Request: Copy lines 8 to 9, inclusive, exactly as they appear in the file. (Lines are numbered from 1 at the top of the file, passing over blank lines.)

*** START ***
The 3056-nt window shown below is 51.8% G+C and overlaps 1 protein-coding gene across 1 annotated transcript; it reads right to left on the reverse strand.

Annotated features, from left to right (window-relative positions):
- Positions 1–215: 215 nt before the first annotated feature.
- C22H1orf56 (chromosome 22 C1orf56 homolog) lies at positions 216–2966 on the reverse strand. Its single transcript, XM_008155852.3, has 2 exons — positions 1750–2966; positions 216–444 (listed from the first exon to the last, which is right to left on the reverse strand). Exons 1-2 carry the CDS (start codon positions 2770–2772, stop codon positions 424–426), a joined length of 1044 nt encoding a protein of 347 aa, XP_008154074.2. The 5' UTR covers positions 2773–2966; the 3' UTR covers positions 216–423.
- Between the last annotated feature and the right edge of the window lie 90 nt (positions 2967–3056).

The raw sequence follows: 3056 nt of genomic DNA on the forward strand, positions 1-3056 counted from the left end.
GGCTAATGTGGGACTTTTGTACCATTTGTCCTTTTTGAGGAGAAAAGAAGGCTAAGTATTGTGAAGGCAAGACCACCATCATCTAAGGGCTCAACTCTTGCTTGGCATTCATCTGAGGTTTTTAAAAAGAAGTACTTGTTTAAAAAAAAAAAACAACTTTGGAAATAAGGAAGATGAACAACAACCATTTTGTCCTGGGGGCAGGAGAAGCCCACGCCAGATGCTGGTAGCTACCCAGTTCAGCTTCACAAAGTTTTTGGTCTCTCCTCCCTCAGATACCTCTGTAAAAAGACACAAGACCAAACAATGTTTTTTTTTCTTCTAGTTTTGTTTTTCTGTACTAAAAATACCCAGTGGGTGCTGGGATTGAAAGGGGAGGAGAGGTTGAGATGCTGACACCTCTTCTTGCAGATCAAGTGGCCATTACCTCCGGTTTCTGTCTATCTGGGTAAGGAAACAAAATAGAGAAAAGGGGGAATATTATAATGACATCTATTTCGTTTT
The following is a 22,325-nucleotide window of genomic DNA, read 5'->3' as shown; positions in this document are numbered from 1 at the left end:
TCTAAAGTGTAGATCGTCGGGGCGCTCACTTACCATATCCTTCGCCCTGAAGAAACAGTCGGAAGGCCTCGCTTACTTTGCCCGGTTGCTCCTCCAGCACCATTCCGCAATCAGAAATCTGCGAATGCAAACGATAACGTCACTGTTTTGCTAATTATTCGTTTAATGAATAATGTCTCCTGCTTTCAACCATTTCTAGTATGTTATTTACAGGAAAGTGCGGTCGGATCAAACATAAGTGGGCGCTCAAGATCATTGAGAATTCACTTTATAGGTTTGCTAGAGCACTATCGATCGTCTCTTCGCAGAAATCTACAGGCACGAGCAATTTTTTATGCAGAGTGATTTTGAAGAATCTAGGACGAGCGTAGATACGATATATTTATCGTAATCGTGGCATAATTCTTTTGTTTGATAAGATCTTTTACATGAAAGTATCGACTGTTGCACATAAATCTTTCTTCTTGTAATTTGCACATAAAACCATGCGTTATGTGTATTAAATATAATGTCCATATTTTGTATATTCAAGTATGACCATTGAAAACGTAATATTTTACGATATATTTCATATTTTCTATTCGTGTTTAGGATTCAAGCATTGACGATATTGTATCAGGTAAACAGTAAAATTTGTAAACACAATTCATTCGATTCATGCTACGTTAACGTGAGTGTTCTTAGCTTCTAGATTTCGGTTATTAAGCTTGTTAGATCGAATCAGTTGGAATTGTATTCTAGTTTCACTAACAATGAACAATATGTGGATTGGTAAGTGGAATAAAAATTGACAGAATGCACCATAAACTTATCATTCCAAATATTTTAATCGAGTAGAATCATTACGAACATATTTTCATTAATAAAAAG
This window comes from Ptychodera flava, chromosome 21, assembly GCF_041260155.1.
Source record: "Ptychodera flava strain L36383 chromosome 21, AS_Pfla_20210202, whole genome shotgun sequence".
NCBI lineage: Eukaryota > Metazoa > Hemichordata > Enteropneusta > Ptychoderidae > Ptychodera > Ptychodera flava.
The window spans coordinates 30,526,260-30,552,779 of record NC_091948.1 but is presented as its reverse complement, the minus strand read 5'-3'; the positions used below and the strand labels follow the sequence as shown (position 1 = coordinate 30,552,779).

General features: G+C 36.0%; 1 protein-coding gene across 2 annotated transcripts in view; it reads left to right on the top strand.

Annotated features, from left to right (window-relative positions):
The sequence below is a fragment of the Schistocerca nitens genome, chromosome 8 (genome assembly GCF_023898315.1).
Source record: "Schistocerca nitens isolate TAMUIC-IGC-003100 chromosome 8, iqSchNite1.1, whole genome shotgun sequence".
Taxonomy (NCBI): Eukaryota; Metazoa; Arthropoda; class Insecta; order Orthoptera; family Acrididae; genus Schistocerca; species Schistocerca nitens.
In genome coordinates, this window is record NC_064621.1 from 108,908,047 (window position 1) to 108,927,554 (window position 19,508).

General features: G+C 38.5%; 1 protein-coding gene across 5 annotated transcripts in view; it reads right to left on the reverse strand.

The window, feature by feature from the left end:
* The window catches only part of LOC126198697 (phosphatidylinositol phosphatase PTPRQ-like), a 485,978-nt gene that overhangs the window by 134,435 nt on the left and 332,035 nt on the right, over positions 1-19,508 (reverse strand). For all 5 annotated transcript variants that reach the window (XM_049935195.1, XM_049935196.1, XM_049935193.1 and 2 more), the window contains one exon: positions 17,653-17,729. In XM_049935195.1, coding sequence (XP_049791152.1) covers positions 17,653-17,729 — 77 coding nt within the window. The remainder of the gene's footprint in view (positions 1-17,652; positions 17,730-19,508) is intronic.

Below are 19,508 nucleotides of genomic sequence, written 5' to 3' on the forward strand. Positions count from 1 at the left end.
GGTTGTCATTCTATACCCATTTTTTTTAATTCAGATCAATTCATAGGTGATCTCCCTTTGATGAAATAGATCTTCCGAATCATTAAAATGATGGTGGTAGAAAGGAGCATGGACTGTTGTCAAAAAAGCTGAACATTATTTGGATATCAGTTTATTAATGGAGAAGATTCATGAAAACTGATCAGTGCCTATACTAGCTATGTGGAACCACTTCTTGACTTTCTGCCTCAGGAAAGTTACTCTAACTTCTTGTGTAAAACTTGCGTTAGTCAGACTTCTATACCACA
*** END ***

The following is a 22,325-nucleotide window of genomic DNA, read 5'->3' as shown; positions in this document are numbered from 1 at the left end:
TCTAAAGTGTAGATCGTCGGGGCGCTCACTTACCATATCCTTCGCCCTGAAGAAACAGTCGGAAGGCCTCGCTTACTTTGCCCGGTTGCTCCTCCAGCACCATTCCGCAATCAGAAATCTGCGAATGCAAACGATAACGTCACTGTTTTGCTAATTATTCGTTTAATGAATAATGTCTCCTGCTTTCAACCATTTCTAGTATGTTATTTACAGGAAAGTGCGGTCGGATCAAACATAAGTGGGCGCTCAAGATCATTGAGAATTCACTTTATAGGTTTGCTAGAGCACTATCGATCGTCTCTTCGCAGAAATCTACAGGCACGAGCAATTTTTTATGCAGAGTGATTTTGAAGAATCTAGGACGAGCGTAGATACGATATATTTATCGTAATCGTGGCATAATTCTTTTGTTTGATAAGATCTTTTACATGAAAGTATCGACTGTTGCACATAAATCTTTCTTCTTGTAATTTGCACATAAAACCATGCGTTATGTGTATTAAATATAATGTCCATATTTTGTATATTCAAGTATGACCATTGAAAACGTAATATTTTACGATATATTTCATATTTTCTATTCGTGTTTAGGATTCAAGCATTGACGATATTGTATCAGGTAAACAGTAAAATTTGTAAACACAATTCATTCGATTCATGCTACGTTAACGTGAGTGTTCTTAGCTTCTAGATTTCGGTTATTAAGCTTGTTAGATCGAATCAGTTGGAATTGTATTCTAGTTTCACTAACAATGAACAATATGTGGATTGGTAAGTGGAATAAAAATTGACAGAATGCACCATAAACTTATCATTCCAAATATTTTAATCGAGTAGAATCATTACGAACATATTTTCATTAATAAAAAG